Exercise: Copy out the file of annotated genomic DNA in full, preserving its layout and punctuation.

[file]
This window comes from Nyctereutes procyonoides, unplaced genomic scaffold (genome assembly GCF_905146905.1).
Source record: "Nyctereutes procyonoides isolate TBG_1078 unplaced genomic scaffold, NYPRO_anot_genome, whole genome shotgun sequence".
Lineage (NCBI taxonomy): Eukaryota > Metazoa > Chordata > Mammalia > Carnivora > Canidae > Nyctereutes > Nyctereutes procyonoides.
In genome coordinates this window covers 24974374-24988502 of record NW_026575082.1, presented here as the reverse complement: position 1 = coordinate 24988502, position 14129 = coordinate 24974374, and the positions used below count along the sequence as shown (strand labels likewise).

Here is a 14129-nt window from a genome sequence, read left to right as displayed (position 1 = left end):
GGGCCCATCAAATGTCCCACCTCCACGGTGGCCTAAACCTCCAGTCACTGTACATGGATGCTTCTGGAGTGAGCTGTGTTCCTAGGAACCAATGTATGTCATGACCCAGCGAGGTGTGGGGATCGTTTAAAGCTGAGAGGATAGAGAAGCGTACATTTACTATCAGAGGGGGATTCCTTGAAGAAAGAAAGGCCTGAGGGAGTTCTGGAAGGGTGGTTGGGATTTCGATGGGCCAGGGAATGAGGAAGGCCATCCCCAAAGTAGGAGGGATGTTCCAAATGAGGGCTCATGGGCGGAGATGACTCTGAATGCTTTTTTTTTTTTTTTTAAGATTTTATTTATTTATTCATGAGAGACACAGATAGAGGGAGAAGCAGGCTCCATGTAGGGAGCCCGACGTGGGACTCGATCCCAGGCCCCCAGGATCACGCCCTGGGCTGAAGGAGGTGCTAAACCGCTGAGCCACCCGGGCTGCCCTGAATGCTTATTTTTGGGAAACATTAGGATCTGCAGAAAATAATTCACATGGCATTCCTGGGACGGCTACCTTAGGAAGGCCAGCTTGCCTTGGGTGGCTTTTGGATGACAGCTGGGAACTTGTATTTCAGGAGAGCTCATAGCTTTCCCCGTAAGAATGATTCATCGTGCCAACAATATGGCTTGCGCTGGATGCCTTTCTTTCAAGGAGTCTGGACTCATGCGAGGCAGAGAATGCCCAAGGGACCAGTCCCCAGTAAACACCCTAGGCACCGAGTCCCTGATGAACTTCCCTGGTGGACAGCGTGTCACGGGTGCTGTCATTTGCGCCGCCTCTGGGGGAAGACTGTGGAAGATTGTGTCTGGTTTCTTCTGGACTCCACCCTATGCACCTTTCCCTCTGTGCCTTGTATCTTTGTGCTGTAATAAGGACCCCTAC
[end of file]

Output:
This window comes from Nyctereutes procyonoides, unplaced genomic scaffold (genome assembly GCF_905146905.1).
Source record: "Nyctereutes procyonoides isolate TBG_1078 unplaced genomic scaffold, NYPRO_anot_genome, whole genome shotgun sequence".
Lineage (NCBI taxonomy): Eukaryota > Metazoa > Chordata > Mammalia > Carnivora > Canidae > Nyctereutes > Nyctereutes procyonoides.
In genome coordinates this window covers 24974374-24988502 of record NW_026575082.1, presented here as the reverse complement: position 1 = coordinate 24988502, position 14129 = coordinate 24974374, and the positions used below count along the sequence as shown (strand labels likewise).

Here is a 14129-nt window from a genome sequence, read left to right as displayed (position 1 = left end):
GGGCCCATCAAATGTCCCACCTCCACGGTGGCCTAAACCTCCAGTCACTGTACATGGATGCTTCTGGAGTGAGCTGTGTTCCTAGGAACCAATGTATGTCATGACCCAGCGAGGTGTGGGGATCGTTTAAAGCTGAGAGGATAGAGAAGCGTACATTTACTATCAGAGGGGGATTCCTTGAAGAAAGAAAGGCCTGAGGGAGTTCTGGAAGGGTGGTTGGGATTTCGATGGGCCAGGGAATGAGGAAGGCCATCCCCAAAGTAGGAGGGATGTTCCAAATGAGGGCTCATGGGCGGAGATGACTCTGAATGCTTTTTTTTTTTTTTTTAAGATTTTATTTATTTATTCATGAGAGACACAGATAGAGGGAGAAGCAGGCTCCATGTAGGGAGCCCGACGTGGGACTCGATCCCAGGCCCCCAGGATCACGCCCTGGGCTGAAGGAGGTGCTAAACCGCTGAGCCACCCGGGCTGCCCTGAATGCTTATTTTTGGGAAACATTAGGATCTGCAGAAAATAATTCACATGGCATTCCTGGGACGGCTACCTTAGGAAGGCCAGCTTGCCTTGGGTGGCTTTTGGATGACAGCTGGGAACTTGTATTTCAGGAGAGCTCATAGCTTTCCCCGTAAGAATGATTCATCGTGCCAACAATATGGCTTGCGCTGGATGCCTTTCTTTCAAGGAGTCTGGACTCATGCGAGGCAGAGAATGCCCAAGGGACCAGTCCCCAGTAAACACCCTAGGCACCGAGTCCCTGATGAACTTCCCTGGTGGACAGCGTGTCACGGGTGCTGTCATTTGCGCCGCCTCTGGGGGAAGACTGTGGAAGATTGTGTCTGGTTTCTTCTGGACTCCACCCTATGCACCTTTCCCTCTGTGCCTTGTATCTTTGTGCTGTAATAAGGACCCCTAC